Is the Brain Unisex?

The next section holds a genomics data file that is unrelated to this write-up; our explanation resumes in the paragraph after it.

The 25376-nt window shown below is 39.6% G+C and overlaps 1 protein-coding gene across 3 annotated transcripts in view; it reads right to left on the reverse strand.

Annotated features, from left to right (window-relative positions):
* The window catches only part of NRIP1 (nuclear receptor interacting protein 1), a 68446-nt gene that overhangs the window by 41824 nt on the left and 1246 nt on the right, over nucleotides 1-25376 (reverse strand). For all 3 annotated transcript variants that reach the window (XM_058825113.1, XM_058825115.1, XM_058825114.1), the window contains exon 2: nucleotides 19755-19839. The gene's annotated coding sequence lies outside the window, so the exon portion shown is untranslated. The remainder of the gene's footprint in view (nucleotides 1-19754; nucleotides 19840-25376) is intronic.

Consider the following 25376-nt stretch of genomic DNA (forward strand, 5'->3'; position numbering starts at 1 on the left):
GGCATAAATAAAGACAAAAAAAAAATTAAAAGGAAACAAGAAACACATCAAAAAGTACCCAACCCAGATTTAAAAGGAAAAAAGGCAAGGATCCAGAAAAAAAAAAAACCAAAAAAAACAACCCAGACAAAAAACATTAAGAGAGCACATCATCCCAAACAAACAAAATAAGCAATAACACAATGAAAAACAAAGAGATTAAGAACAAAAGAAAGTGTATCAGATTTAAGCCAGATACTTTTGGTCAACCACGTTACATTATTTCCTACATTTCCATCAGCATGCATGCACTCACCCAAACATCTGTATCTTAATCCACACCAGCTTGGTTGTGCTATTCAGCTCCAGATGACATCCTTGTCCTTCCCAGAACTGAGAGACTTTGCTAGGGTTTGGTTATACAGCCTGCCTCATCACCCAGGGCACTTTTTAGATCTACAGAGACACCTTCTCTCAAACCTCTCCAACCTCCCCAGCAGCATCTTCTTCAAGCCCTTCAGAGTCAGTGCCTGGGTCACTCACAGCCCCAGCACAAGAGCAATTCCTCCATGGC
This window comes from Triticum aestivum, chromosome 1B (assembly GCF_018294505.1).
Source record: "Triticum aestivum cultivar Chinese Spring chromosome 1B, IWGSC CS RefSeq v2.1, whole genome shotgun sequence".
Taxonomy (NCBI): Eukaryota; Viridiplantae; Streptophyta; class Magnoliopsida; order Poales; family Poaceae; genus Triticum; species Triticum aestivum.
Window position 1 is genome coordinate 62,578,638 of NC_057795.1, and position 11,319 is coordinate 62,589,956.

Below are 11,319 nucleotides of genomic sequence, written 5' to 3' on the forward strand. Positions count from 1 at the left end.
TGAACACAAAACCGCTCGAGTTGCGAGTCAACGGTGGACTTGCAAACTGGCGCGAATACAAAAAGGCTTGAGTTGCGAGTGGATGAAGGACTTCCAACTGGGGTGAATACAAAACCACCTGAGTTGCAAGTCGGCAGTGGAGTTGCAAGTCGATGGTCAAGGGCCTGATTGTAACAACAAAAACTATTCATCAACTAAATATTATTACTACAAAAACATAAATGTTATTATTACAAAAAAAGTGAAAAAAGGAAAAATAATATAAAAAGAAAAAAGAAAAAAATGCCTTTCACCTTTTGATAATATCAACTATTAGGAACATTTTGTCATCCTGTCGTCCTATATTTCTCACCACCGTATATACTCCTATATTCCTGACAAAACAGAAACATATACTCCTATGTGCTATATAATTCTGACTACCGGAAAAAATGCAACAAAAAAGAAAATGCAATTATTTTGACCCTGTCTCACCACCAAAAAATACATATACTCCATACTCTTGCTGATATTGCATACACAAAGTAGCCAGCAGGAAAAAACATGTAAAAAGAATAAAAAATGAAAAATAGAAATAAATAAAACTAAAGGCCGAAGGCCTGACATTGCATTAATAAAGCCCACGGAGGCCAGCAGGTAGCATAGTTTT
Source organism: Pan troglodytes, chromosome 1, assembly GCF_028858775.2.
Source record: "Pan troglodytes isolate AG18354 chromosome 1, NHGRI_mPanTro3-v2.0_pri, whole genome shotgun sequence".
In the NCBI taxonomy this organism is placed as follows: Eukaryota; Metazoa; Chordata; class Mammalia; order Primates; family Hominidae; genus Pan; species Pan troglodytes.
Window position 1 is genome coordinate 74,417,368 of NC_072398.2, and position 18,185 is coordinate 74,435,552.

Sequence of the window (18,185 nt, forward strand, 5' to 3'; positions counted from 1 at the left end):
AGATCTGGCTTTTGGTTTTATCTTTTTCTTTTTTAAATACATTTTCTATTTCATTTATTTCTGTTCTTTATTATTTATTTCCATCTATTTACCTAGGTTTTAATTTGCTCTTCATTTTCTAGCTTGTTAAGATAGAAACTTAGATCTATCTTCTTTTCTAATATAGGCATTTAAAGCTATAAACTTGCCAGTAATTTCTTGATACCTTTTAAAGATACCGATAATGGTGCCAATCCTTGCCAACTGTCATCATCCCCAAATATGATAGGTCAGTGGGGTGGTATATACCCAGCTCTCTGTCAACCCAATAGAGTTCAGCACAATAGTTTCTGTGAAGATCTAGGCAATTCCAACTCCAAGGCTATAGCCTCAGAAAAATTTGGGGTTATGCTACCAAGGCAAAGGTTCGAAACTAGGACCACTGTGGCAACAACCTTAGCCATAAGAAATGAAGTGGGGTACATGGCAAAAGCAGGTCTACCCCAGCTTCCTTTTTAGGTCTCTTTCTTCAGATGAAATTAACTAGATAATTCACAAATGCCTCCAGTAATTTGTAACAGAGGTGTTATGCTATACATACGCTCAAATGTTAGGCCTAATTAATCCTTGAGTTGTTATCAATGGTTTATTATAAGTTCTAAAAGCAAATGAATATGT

Gender is hugely complex, and humans have long realised that it’s not necessarily binary and it doesn’t necessarily match up to biological sex. Research is now beginning to catch up with these ideas. In one study, researchers Gero Miesenböeck from the Oxford University and J. Dylan Clyne from Yale University looked into the neurological differences between male and female fruit flies. To attract a mate, male fruit flies ‘sing’ by sticking out one wing and vibrating it, but the 2,000 neurons responsible for this behaviour are actually present in females too—so Miesenböeck and Clyne wondered why their behaviours differed. They genetically modified the flies so a beam of light could activate the courtship neurons, then placed a female in a ‘miniature sound studio’ that could pick up any tiny noise. A pulse of light was targeted at the neurons responsible for singing, and this artificial trigger caused the female fly to stick out her wing and sing. Professor Miesenböeck comments, “When we analysed the songs, we found there were subtle differences—the pitch was a bit off, the rhythm was off, the song, overall, was less well controlled.” This is probably due to subtly different wiring, but the fact she played at all is fascinating. It suggests that the wiring for both sexes is very similar, so what determines behaviour is not the existence of a certain group of neurons, but whether those neurons are switched on. There must be some kind of “master switch” that sets the gender of the fly, or perhaps more individual switches for different groups of behaviour. The next goal is to find these switches. The brains of flies are a far cry from our own, but it’s intriguing anyway—it could help explain a lot about the gap many of us experience between gender and sex.